The last time the highest grossing nominees won Best Picture was the year before the expansion to more than 5 Best Picture nominees… 2008’s Slumdog Millionaire. Of course, that movie was headed to direct-to-DVD, before we had streaming, until Searchlight saved it and made it a $378 million worldwide hit.
So what does that say about the cultural impact of box office and the choices to make and distribute “highbrow” films?
It’s obviously a rhetorical question. And Danny Boyle would not call Slumdog “highbrow.”
Brooks Barnes saw an opportunity to conflate things that really are not connected as issues to try to make the point he (and presumably his editors) want(s) to make.
But what they have done is to make an argument equivalent to claiming that because poor people eat more fast food than wealthy people, poor people don’t like higher quality food. Or that Netflix is so popular that people spend more time watching it than Legacy media, when in fact, Legacy media still takes up about 60% of screentime and Netflix under 7%. (That’s a very impressive number for Netflix… if in context.)
Barnes bounces around from idea to idea, never really making a legitimate argument in any one direction. He cites movies like he has never seen each movie, unable to offer a reasonable context for their successes or failure. Won’t even start with his inability to distinguish films in exclusive, limited or wide release.
This is a fool who claims about these quality films, “their lone measuring stick - bodies in seats” in the middle of a story about how the films fit into the Oscar season… a different measuring stick.
He does ask for opinions and yes, just because he offers them does not make all of them untrue. “Ask 10 different specialty film executives to explain the box office and you will get 10 different answers. There have been too many dramas in theaters lately, resulting in cannibalization; there have been too few, leaving audiences to look for options on streaming services. Everyone has been busy watching the World Cup on television. No, it’s television dramas like “The Crown” that have undercut these films.”
Also mentioned: COVID, short windows, not enough comedies, the sophistication level of audiences.
I don’t need to argue for or against every theory. It is true. There are many different takes… few of them based on thoughtful analysis. There are no easy answers.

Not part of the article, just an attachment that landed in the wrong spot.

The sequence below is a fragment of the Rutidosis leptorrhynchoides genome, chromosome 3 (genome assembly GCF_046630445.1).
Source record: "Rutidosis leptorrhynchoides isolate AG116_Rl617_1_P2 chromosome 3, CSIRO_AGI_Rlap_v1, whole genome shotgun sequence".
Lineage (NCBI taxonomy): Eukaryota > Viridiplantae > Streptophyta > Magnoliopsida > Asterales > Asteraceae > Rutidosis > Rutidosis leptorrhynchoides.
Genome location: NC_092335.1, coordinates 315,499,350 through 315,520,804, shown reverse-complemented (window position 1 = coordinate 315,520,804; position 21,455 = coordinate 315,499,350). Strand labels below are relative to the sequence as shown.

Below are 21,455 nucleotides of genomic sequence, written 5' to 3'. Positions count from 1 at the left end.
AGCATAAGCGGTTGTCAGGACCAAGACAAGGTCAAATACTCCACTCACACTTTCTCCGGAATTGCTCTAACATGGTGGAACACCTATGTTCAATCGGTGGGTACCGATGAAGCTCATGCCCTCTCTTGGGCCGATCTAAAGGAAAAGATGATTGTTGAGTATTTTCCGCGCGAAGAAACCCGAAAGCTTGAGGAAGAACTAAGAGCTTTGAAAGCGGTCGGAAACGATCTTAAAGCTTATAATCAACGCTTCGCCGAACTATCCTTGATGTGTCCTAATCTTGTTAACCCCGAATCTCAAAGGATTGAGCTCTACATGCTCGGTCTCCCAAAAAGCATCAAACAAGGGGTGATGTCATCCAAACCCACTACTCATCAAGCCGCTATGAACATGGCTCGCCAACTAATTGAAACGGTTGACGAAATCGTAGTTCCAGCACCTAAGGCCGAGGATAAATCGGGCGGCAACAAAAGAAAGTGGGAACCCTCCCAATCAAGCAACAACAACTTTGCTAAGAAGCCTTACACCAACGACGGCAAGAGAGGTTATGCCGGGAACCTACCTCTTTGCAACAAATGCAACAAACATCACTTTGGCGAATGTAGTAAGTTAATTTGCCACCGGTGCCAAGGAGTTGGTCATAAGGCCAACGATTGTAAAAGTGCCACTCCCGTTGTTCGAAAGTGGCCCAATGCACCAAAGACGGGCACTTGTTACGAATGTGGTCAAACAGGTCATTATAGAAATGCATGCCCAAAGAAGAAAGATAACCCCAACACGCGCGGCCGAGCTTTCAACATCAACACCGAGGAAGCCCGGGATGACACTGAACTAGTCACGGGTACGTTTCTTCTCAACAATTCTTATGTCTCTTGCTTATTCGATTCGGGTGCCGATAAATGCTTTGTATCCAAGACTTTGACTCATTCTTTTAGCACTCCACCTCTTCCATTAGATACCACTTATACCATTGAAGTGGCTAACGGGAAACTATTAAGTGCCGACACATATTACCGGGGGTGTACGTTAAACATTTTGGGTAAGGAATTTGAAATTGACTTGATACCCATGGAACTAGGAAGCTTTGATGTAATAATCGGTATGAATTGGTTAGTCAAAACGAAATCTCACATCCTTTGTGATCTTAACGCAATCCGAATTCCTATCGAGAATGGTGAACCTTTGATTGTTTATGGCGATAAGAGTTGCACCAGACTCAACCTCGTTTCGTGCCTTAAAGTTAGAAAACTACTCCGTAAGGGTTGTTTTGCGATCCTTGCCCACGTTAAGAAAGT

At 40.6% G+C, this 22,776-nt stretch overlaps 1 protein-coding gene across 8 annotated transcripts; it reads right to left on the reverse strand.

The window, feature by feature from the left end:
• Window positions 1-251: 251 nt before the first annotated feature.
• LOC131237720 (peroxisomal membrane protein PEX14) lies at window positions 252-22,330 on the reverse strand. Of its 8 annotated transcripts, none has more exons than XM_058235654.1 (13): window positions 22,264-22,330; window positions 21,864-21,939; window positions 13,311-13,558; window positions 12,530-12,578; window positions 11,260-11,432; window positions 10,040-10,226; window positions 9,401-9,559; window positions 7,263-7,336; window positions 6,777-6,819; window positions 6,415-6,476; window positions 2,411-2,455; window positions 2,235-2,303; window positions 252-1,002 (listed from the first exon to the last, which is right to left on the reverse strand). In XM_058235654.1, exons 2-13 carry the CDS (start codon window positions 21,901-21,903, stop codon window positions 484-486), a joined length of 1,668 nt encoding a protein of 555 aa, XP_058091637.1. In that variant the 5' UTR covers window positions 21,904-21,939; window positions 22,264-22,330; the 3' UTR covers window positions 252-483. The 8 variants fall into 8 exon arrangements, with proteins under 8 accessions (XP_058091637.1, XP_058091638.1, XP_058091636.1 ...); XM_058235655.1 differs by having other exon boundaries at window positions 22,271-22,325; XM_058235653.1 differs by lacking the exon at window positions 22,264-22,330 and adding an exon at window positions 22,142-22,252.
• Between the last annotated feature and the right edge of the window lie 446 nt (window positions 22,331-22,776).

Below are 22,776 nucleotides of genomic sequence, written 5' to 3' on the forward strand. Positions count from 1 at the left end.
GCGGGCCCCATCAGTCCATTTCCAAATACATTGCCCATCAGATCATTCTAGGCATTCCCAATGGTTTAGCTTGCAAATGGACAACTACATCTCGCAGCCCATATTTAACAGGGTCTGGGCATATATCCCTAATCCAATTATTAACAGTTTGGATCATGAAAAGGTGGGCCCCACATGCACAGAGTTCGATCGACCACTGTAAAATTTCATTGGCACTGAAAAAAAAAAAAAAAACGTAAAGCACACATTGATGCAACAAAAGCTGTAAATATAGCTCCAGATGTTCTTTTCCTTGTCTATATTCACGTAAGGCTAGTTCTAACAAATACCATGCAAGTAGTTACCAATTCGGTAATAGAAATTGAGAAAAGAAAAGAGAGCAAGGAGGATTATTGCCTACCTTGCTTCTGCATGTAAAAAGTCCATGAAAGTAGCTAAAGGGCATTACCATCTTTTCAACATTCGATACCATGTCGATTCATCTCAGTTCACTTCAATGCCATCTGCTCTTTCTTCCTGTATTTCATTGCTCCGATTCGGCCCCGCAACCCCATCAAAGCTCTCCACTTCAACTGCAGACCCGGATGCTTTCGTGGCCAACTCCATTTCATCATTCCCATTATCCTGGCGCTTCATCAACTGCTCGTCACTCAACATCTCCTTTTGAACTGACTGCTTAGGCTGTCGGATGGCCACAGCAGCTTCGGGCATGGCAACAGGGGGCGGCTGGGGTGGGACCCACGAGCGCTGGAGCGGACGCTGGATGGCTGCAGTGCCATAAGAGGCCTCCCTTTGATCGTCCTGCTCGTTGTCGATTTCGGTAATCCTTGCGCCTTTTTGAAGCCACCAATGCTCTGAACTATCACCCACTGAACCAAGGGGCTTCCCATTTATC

That’s kinda my point here.
Barnes’ personal take seems to be the most important in this story. Even though he manages to be offensive and show ignorance of the facts throughout.
It’s not about us disagreeing. I can disagree without being offended (or offending).
But the most dangerous voices are the ones that are most matter-of-fact about their correctness while being insultingly, aggressively uninformed. Dare I say, this piece is Trumpian.
I mean, this patso is still quoting Bob Chapek after Chapek got fired for not being able to deliver on his promises for streaming. Because Brooks-y agreed with the statement… which was made in a public forum, arguing that the position Chapek was fired over was right.
But because it’s the New York Times, people will rely on it as some kind of truth. Media will rely on it as some kind of truth. Not the details. Like the details I offer, those will fade for most readers. They will fade from outlets writing their own version of this misguided story. It’s the overall tone of the piece - and all the pieces to follow - that people will remember. And it will make them wrong in conversation after conversation.
The truth is, media very rarely has a real impact on how this industry ebbs and flows. But if you repeat a lie often enough, particularly unchallenged, people come to believe it. And sometimes, it can seriously undermine an industry.
If you are in the film industry, Barnes thinks you are a delusional idiot more interested in maintaining the status quo than making the maximum revenues. I know and know of a lot of very powerful people in this industry who are mentally challenged. But not this way. This is an industry that changes to accommodate consumers - and exhibitors who accommodate distributors - year after year after year. If you don’t see it, you aren’t paying attention.
Do your job, Brooks. It’s not about you. There are enough very real challenges right now - to theatrical and to streaming - without you abusing the privilege of writing in The Gray Lady to make it any worse.
This subscription offering is a “last stand,” because that sounds dramatic and might make you go ahead an put in your e-mail and your credit card number.